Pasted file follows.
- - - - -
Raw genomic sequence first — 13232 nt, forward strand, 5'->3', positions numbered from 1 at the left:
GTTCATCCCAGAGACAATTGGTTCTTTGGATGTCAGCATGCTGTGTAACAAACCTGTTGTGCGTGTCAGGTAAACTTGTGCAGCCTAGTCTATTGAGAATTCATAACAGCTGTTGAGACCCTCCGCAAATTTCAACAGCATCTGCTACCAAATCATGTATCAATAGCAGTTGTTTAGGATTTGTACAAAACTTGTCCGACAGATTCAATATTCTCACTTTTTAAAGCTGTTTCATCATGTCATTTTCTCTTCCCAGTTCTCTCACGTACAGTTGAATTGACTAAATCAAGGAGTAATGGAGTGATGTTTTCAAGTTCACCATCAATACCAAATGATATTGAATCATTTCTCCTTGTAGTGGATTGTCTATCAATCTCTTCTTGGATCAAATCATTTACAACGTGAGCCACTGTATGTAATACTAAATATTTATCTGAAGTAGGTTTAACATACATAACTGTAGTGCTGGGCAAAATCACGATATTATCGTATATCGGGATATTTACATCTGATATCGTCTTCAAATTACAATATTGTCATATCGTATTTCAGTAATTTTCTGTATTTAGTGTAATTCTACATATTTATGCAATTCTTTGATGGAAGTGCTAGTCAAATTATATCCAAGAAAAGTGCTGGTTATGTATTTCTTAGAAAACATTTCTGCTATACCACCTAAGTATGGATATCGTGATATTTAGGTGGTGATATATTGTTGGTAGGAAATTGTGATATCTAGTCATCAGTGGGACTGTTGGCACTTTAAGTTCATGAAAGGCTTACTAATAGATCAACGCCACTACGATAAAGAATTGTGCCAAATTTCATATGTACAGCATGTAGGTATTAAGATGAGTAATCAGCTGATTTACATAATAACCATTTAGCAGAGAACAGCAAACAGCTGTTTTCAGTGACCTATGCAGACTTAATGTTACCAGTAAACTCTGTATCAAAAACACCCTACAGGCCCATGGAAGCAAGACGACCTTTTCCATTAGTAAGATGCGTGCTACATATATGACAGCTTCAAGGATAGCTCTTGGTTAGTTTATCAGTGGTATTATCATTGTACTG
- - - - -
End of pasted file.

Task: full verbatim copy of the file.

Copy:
Raw genomic sequence first — 13232 nt, forward strand, 5'->3', positions numbered from 1 at the left:
GTTCATCCCAGAGACAATTGGTTCTTTGGATGTCAGCATGCTGTGTAACAAACCTGTTGTGCGTGTCAGGTAAACTTGTGCAGCCTAGTCTATTGAGAATTCATAACAGCTGTTGAGACCCTCCGCAAATTTCAACAGCATCTGCTACCAAATCATGTATCAATAGCAGTTGTTTAGGATTTGTACAAAACTTGTCCGACAGATTCAATATTCTCACTTTTTAAAGCTGTTTCATCATGTCATTTTCTCTTCCCAGTTCTCTCACGTACAGTTGAATTGACTAAATCAAGGAGTAATGGAGTGATGTTTTCAAGTTCACCATCAATACCAAATGATATTGAATCATTTCTCCTTGTAGTGGATTGTCTATCAATCTCTTCTTGGATCAAATCATTTACAACGTGAGCCACTGTATGTAATACTAAATATTTATCTGAAGTAGGTTTAACATACATAACTGTAGTGCTGGGCAAAATCACGATATTATCGTATATCGGGATATTTACATCTGATATCGTCTTCAAATTACAATATTGTCATATCGTATTTCAGTAATTTTCTGTATTTAGTGTAATTCTACATATTTATGCAATTCTTTGATGGAAGTGCTAGTCAAATTATATCCAAGAAAAGTGCTGGTTATGTATTTCTTAGAAAACATTTCTGCTATACCACCTAAGTATGGATATCGTGATATTTAGGTGGTGATATATTGTTGGTAGGAAATTGTGATATCTAGTCATCAGTGGGACTGTTGGCACTTTAAGTTCATGAAAGGCTTACTAATAGATCAACGCCACTACGATAAAGAATTGTGCCAAATTTCATATGTACAGCATGTAGGTATTAAGATGAGTAATCAGCTGATTTACATAATAACCATTTAGCAGAGAACAGCAAACAGCTGTTTTCAGTGACCTATGCAGACTTAATGTTACCAGTAAACTCTGTATCAAAAACACCCTACAGGCCCATGGAAGCAAGACGACCTTTTCCATTAGTAAGATGCGTGCTACATATATGACAGCTTCAAGGATAGCTCTTGGTTAGTTTATCAGTGGTATTATCATTGTACTG